Nicotine Addiction

Nicotine Addiction

Nicotine Addiction

Nicotine addiction means that there is a perpetual negative influence in a person’s life, continually eroding the individual’s health on a variety of fronts. Inhaling tobacco smoke does damage to virtually every organ in the body. Addiction results from the rush of adrenaline that nicotine stimulates, and also by indirectly causing a release of dopamine in the brain. Nicotine has multiple negative effects on the body. For example, it also suppresses insulin production by the pancreas, which makes smokers slightly hyperglycemic, and it increases blood pressure, heart rate and respiration. Smoking is the leading cause of lung cancer. It is also associated with cancer of the mouth, larynx, stomach, and other forms of cancer. Smoking is also a significant contributor to the development of coronary heart disease and greatly increases the risk for stroke and vascular disease. Smoking exacerbates asthma in adults and exposure to tobacco smoke makes childhood asthma worse. Women who take oral contraceptives and smoke are particularly at risk for developing cardiovascular disease, and, if a woman smokes while she is pregnant, she increases the risk of having a baby who is stillborn, premature or has a low birth weight. Furthermore, research has shown that children born to women who smoke are at increased risk for developing conduct disorders. As this indicates, nicotine and smoking in general have widespread negative consequences that not only affect the smoker, but the smoker’s family and associates. Nicotine addiction reaches out with the potential to contaminate the health of the smoker’s family and friends.

Vicious Nicotine Addiction Cycle

This occurs because nicotine addiction creates a vicious cycle as it acts as both a stimulant and a sedative on the central nervous system. The initial effects of nicotine stimulate the body’s systems in various ways, but these changes dissipate fairly quickly as nicotine is metabolized. This means that stimulation is quickly followed by a sedative effect that may include depression and fatigue. This reaction leads the smoker to reach for another cigarette. As the dangers of smoking tobacco products are well known, eventually the vast majority of smokers try to quit. This is when the addictive nature of nicotine becomes painfully evident to the smoker.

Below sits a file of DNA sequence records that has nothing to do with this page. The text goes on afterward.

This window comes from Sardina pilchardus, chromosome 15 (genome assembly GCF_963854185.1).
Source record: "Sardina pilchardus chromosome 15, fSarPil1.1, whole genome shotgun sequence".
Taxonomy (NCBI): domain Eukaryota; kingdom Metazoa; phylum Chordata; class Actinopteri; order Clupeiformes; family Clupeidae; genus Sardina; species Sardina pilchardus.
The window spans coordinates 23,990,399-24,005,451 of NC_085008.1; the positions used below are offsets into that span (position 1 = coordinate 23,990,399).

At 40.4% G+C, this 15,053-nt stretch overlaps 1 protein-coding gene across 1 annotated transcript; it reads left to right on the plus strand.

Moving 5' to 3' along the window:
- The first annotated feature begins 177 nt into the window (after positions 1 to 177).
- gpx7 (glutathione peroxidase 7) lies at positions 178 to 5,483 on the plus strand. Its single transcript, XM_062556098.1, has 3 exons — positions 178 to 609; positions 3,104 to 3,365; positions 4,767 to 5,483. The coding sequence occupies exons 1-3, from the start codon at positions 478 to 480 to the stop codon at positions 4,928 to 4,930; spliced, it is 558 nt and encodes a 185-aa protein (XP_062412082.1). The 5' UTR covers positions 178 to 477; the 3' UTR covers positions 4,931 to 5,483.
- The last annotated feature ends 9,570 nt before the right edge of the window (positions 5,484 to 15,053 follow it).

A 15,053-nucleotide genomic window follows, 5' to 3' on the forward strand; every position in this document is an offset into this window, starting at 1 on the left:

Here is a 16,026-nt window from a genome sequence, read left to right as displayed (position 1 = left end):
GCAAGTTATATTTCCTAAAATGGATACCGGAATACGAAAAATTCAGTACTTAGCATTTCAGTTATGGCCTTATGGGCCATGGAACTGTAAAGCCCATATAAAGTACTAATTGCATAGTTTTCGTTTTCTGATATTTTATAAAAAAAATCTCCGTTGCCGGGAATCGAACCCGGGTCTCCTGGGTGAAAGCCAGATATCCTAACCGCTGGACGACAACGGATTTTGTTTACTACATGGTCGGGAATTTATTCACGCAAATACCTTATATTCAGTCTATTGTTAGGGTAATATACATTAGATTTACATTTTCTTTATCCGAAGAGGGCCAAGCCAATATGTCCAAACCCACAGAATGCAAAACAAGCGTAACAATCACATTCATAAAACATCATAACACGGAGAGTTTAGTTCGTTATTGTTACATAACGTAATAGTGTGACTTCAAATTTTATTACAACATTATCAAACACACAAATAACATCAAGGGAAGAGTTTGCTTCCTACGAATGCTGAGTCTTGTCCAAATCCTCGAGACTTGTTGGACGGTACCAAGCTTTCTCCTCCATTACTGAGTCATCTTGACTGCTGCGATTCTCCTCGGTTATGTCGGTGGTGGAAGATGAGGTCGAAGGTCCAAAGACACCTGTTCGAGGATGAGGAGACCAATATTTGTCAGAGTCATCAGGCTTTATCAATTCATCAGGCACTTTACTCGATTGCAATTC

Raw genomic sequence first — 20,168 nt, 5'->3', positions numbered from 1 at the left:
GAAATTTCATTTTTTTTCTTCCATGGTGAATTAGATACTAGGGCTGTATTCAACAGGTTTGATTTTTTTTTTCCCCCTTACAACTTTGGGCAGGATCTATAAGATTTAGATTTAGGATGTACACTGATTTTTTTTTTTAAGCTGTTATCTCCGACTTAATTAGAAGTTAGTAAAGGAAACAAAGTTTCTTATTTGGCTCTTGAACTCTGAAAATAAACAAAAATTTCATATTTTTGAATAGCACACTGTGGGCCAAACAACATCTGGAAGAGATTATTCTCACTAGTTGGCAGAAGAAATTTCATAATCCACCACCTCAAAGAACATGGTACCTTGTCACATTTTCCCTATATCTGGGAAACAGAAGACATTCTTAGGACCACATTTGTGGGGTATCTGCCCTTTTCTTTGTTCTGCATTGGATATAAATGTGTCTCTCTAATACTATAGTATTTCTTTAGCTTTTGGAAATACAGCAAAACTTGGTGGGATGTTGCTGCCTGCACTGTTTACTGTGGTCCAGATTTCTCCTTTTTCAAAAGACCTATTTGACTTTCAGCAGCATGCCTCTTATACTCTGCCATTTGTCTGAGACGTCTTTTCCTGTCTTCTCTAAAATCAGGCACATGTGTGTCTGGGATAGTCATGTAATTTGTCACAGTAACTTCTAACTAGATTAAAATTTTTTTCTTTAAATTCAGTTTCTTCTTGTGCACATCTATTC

Withdrawal From Nicotine

As people withdraw from nicotine addiction, they experience an intense craving for the drug, along with feelings of irritability, anxiety, and attention deficits. Symptoms may also include restlessness, difficulty sleeping, headaches, problems with concentrating, stomach upset or drowsiness. Products designed to help cope with nicotine addiction, such as nicotine patches, gum or inhalers, can alleviate some of these symptoms, but smokers still have to cope with loss of an engrained habit. In other words, the ritual of handling, lighting and smoking is also habitual. Unfortunately, most smokers fail to win their battles against their addiction, but some do succeed, which is a goal achieved by combining strategies and aids that work for that individual. This fact shows that it is possible to kick the nicotine addiction if perseverance, dedication and realistic planning are applied to the problem.

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